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How Product Marketers Use MarketMuse for Competitive Analysis

7 min read

About a dozen years ago, The Atlantic did a terrific article on the history of brand marketing, with a nod to the 1950s consumer package goods titans Proctor & Gamble, Unilever, and General Mills. With barely any daylight between competing products, brand and/or product managers were tasked with coming up with a brand identity. 

If you remember soap operas, they were the perfect channel to differentiate your brand. You weren’t just doing dishes — you were doing something good for your hands. You weren’t just cleaning clothes. You were laughing and enjoying life as your kids wiped dirty paws on everything. 

Fast forward 75 years, and crafting a brand message is de rigueur for every company. Whether consumer or business-to-business, product marketers steep themselves in market research — including market trends and competitive analysis, to determine potential market share, target market, and craft a brand message.

This competitor research – helps in crafting the messaging to communicate your brand to your audience. It will inform your content marketing, and your brand promise? How will your target audience benefit?

But your marketing strategy will be very different from the consumer brand marketing of the mid 20th century.

Soap operas are nearly extinct, and further, they wouldn’t help with B2B marketing. Video is terrific – but where will it live? If you don’t have a massive branding budget, you’ll likely need to rely on search engine optimization to earn your audience’s eyeballs through strong organic. And the only way that can work is if your message aligns with how your target audience currently understands its problem.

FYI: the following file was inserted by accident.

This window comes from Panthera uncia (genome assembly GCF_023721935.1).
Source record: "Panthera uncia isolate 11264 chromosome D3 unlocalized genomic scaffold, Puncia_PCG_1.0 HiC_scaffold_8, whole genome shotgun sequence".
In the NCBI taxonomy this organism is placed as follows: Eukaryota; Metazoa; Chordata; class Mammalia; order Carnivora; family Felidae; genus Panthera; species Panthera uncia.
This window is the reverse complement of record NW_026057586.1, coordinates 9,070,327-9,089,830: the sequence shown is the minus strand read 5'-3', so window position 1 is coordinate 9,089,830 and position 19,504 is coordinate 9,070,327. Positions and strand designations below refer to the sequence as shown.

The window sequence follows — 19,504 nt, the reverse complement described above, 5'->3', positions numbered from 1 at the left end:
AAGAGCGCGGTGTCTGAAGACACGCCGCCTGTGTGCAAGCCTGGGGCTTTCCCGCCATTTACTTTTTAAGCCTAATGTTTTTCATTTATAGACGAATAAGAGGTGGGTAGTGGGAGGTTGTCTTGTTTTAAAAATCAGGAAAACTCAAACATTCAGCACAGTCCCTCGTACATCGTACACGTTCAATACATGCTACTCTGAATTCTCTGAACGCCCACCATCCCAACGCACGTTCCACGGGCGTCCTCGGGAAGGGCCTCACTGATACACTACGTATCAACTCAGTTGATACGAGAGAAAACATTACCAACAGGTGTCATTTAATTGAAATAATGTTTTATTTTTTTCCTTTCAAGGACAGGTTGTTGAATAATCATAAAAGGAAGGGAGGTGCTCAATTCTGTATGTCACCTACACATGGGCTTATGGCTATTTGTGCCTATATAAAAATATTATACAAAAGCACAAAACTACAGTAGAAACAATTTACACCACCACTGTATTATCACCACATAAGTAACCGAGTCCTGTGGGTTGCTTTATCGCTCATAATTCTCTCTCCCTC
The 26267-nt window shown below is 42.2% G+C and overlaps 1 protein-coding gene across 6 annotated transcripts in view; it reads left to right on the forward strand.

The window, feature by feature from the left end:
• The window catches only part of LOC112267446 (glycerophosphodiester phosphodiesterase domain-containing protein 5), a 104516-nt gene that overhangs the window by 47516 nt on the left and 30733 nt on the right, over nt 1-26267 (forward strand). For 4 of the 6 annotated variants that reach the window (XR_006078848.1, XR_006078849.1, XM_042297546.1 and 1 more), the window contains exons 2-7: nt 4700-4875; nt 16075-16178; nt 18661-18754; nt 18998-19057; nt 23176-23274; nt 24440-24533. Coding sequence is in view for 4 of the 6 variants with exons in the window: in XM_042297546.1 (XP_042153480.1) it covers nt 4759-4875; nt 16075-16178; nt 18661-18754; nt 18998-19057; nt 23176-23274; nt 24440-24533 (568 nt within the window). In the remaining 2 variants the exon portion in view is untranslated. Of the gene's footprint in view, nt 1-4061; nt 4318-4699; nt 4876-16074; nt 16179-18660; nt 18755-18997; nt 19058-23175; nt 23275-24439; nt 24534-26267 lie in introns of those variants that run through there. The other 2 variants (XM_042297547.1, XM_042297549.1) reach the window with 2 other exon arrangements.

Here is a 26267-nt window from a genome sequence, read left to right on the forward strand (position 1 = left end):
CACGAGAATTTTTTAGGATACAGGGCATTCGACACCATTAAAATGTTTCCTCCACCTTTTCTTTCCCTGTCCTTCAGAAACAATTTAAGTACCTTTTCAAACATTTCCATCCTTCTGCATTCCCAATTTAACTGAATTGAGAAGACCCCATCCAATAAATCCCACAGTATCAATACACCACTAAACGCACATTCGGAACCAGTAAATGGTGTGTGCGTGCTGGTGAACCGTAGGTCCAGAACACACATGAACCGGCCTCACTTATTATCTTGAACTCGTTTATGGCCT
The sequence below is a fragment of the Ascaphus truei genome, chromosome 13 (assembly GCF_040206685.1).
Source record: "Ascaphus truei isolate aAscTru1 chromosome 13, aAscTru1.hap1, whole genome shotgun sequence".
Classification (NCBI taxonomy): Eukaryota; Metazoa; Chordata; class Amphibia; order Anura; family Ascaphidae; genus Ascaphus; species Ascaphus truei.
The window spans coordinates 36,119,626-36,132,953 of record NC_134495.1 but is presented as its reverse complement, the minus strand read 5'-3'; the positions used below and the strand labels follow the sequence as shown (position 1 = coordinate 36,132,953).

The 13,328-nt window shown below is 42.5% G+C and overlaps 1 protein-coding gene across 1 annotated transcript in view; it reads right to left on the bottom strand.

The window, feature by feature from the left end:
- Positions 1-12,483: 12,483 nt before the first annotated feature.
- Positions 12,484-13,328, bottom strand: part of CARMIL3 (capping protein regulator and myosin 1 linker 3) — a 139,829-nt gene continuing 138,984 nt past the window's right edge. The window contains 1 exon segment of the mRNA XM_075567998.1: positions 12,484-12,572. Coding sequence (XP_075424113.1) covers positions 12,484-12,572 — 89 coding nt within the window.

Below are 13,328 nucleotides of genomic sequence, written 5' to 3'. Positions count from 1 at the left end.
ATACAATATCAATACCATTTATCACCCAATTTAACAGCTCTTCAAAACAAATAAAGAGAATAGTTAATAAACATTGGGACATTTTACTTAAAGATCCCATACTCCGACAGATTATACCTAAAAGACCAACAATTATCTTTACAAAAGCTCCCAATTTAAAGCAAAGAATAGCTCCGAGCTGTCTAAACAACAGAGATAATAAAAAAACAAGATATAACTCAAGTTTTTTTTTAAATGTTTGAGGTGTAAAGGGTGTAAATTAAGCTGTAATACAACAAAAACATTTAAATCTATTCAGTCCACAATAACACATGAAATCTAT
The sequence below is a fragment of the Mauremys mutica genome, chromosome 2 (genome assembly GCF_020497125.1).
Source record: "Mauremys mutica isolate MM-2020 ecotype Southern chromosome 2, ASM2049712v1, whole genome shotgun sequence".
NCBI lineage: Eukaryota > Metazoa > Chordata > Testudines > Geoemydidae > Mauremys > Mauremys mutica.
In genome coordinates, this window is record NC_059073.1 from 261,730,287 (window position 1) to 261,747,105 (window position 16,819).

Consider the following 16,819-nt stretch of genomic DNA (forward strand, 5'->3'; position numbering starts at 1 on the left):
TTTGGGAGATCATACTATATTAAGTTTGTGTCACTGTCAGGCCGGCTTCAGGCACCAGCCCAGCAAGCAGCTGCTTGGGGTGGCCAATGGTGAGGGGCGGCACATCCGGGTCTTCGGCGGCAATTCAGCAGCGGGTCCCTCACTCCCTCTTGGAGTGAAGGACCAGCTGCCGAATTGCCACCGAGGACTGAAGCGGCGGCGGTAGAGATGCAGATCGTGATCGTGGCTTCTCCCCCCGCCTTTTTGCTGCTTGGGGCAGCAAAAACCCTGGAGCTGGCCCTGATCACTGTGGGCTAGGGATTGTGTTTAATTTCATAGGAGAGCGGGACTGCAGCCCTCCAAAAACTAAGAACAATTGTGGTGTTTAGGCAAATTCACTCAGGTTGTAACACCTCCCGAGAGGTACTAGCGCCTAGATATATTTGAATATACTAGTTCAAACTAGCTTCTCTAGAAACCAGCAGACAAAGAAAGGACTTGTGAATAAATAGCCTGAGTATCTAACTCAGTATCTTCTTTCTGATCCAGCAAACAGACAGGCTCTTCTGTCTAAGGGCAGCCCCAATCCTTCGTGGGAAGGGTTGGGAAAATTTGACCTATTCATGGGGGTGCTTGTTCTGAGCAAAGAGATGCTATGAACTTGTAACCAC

This can be particularly problematic in high technology, because often, ‌executives want to elevate the message for investors. “We don’t sell a database,” one executive said, leaving us all head-scratching: “We sell a purpose-built repository for content reuse.”

In the zeal for differentiation, messaging can sometimes overlook the pedestrian. And that can be a problem when a customer has a very pedestrian problem (or perceives themselves to have a pedestrian problem).

And indeed, our competitors used database and data store on their sites, while this company went all in on their messaging. Now I’m not going to advocate going off message. But I am going to suggest that if people are looking for a database — you might want to create content around that topic and put it on your site. And of course, within the story, reframe as to why a purpose-built repository for content reuse is better — and then link to that pillar page. 

Being able to see what topics your competitor is using on its site can help you round out your content strategy — while using executive messaging. 

Competitive Intelligence

No doubt you have a strong competitive intelligence battlecard that lists your wins, losses, competitors strengths,  features, functionalities — and where they fall down on the job. And no doubt you are doing this competitive intelligence through interviews, deep dives with sales engineers, customer success, R&D, and reading customer reviews and analyst reports.

No doubt you are being customer-obsessed and looking for ways to tell your story from the perspective of how your product best solves your ideal customer profile’s problems, at a value-based price.  And of course, you’re probably perusing their websites to see product positioning. 

But often overlooked in this competitive intelligence is the vernacular used when describing the problem or challenge. Sometimes it can be rather simple — and subtle, and not really register as an issue. One company adopted the term ecommerce, while their competitors’ messaging used digital commerce. If you are trying to win for SEO, you’ll want to make sure you’ve addressed all these topics.